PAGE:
Motherhood and Adoption

Our son “L” trails me over rocks and brush in the roadless wilderness of Alaska. He holds a camera in his hands, the extra one I carry on shoots and have set up for him. I try not to be overly enthusiastic, but inside I thrill at the idea that he might be interested in something, anything really. We adopted our son from foster care when he was two years old. The short time he lived elsewhere lodged in his sub-conscious and body memories like shrapnel from a war. He cried and no one came. No one held or cuddled him. He had bed sores from his crib and infections and an overflowing diaper. He was starved and left to drown in a bathtub before he could even hold his head up. The list goes on.

Despite his exposure by us to myriad activities including everything from martial arts to graphic novel creation, robotics, coding, and music, our son remains flat, dispassionate, unengaged. Because he’s a teenager now, one might say he’s disaffected like all teens, that it’s age-appropriate. And I might agree, if he hadn’t been threatening to harm himself since second grade. Like many parents of kids who are different, who struggle with trauma, learning disabilities, and special needs, we wage a daily battle to advocate for our son with therapists, psychiatrists, the school system, society. Some days we win. Most, we don’t. But we always try.

As editor at Alaska magazine and a professional photographer, I’ve been all over Alaska and have even taken “L” a time or two, but I never felt he was ready for a bear-viewing trip with me. This summer, that changed. In 2019, I photographed a sow with three spring cubs, one I knew from previous years. In 2020, I heard that she had abandoned them. Two had died. The third, now a second-season cub still not old enough to be on his own, had been spotted following a young female bear with a new spring cub of her own. At first, the mother bear chased off the older cub. But at some point, her spring cub started playing with the orphaned cub. This went on for some time, until the mother adopted the older cub. The mom and her two cubs had been seen sleeping on each other and traveling as a family. “L” and I went with a guide to find her and photograph her.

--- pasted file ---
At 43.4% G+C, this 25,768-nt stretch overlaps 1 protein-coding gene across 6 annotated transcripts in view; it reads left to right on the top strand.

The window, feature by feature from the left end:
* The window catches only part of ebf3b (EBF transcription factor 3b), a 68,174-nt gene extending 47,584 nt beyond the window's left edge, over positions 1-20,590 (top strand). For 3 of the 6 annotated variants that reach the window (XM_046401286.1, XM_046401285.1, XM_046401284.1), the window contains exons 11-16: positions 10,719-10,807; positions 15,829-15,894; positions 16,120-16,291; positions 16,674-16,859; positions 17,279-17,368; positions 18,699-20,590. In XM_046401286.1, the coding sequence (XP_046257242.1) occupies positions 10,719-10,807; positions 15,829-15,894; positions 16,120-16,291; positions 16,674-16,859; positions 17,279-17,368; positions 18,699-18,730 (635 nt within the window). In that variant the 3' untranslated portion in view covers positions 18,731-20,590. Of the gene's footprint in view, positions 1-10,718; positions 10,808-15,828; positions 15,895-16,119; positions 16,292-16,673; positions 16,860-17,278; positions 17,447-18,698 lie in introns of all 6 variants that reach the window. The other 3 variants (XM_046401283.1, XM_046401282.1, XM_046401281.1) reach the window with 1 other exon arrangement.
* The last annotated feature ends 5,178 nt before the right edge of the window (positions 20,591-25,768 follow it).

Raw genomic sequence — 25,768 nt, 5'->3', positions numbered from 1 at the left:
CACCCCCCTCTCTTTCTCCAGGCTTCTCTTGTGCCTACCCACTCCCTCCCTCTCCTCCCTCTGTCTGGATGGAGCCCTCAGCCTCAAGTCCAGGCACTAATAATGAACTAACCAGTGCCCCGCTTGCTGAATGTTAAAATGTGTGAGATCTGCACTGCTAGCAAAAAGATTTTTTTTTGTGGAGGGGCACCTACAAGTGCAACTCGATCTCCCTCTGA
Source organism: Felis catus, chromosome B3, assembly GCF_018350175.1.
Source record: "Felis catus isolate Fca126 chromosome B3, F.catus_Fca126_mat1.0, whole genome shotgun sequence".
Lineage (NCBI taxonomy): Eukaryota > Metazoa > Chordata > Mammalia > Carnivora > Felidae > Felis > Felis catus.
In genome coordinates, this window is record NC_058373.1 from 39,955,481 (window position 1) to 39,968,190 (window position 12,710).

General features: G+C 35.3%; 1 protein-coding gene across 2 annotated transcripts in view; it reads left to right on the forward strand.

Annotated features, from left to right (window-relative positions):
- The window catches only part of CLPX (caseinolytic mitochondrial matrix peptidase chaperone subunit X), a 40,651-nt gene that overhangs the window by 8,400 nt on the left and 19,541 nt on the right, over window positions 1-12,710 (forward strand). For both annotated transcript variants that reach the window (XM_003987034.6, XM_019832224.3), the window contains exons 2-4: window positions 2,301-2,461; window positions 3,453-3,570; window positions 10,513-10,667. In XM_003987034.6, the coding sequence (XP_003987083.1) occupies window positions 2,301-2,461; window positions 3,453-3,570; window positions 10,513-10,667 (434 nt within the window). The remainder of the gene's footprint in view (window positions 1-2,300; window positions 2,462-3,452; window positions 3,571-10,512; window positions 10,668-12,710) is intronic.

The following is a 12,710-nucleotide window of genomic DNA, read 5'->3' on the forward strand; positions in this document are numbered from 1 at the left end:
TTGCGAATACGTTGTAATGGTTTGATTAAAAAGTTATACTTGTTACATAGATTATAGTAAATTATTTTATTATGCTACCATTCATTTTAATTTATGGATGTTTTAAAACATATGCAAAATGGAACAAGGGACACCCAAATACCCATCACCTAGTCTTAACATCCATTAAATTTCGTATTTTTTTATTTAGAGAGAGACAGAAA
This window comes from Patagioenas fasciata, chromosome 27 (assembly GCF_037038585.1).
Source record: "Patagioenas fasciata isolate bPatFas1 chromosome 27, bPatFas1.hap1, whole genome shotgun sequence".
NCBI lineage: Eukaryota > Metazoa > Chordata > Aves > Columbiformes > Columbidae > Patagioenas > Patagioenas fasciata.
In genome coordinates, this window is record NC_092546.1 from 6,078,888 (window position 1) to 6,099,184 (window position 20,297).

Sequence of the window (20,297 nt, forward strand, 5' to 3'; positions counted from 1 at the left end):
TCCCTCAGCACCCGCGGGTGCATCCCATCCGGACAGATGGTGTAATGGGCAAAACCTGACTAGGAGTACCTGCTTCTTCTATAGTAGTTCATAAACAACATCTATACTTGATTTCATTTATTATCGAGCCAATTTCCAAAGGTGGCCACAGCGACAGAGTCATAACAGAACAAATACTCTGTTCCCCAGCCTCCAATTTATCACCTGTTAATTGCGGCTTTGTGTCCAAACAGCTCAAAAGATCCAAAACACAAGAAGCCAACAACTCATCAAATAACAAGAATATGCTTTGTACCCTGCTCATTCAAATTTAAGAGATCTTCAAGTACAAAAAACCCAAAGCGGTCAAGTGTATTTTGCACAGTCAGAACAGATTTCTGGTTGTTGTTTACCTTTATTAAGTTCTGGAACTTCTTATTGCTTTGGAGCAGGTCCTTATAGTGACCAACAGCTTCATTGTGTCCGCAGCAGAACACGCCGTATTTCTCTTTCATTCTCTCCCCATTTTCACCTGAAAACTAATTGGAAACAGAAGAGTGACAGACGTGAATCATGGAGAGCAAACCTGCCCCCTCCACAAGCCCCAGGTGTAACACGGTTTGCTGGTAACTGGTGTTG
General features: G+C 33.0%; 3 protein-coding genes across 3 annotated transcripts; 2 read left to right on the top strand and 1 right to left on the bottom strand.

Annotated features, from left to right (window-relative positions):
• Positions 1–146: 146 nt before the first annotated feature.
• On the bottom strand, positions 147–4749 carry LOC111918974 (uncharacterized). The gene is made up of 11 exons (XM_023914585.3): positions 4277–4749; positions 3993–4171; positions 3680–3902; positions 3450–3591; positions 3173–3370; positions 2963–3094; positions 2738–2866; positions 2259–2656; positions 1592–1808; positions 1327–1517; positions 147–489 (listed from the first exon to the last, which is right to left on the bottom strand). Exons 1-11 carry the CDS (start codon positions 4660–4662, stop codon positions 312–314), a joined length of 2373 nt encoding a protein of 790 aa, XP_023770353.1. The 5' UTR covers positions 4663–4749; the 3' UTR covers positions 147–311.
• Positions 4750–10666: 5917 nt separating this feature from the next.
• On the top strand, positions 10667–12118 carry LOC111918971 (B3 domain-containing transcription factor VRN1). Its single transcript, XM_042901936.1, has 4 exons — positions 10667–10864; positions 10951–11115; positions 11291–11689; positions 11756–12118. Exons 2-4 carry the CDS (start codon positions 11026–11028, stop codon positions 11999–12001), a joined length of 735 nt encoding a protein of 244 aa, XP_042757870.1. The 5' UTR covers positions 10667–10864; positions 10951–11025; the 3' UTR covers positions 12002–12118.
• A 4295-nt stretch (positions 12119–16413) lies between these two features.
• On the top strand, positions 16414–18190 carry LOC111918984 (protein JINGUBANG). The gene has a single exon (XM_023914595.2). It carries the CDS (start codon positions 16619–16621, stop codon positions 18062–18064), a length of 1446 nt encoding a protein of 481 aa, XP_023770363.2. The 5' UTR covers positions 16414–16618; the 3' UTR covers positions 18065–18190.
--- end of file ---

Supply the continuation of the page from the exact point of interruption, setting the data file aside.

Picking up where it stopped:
He had begged to come with me, even though I told him the hike would be long and that there would be no guarantees we would find her. He assured me that he was up for it. Even though he has ADHD, he kept his focus. It was “L” who spotted the bears first. They slept in tall grass on a ridge just above us, the adopted cub with his head on top of his mom’s body–the spring cub a foot or so away. For three hours, we watched them sleep, then forage along the shore. I told “L” I was waiting to see if she would nurse, the most vulnerable thing a bear can do with her young. He said, “So we are going to wait until you get the shot, right?” I told him yes, and suggested that if he was getting bored, that he take images of flowers and bugs and other macro subjects–that his lens was perfect for those. To my surprise, he did. His work was impressive, and he continued to show me his screen, pride radiating from him.

At a certain point, the two cubs trailed their mother past us over to the river bank, where she eased back, placing her paws around both cubs, and nursed.

“L” screamed with excitement and began jumping around, and I had to settle him, even though I didn’t want to. It was the happiest I’d seen him in a long time, but I didn’t want us to startle the bears or elicit a defensive response from the sow. “L” pressed the shutter, firing off image after image of this rare and beautiful moment. And it was for us as well. Just a snapshot. A brief fleeting moment. But it was ours.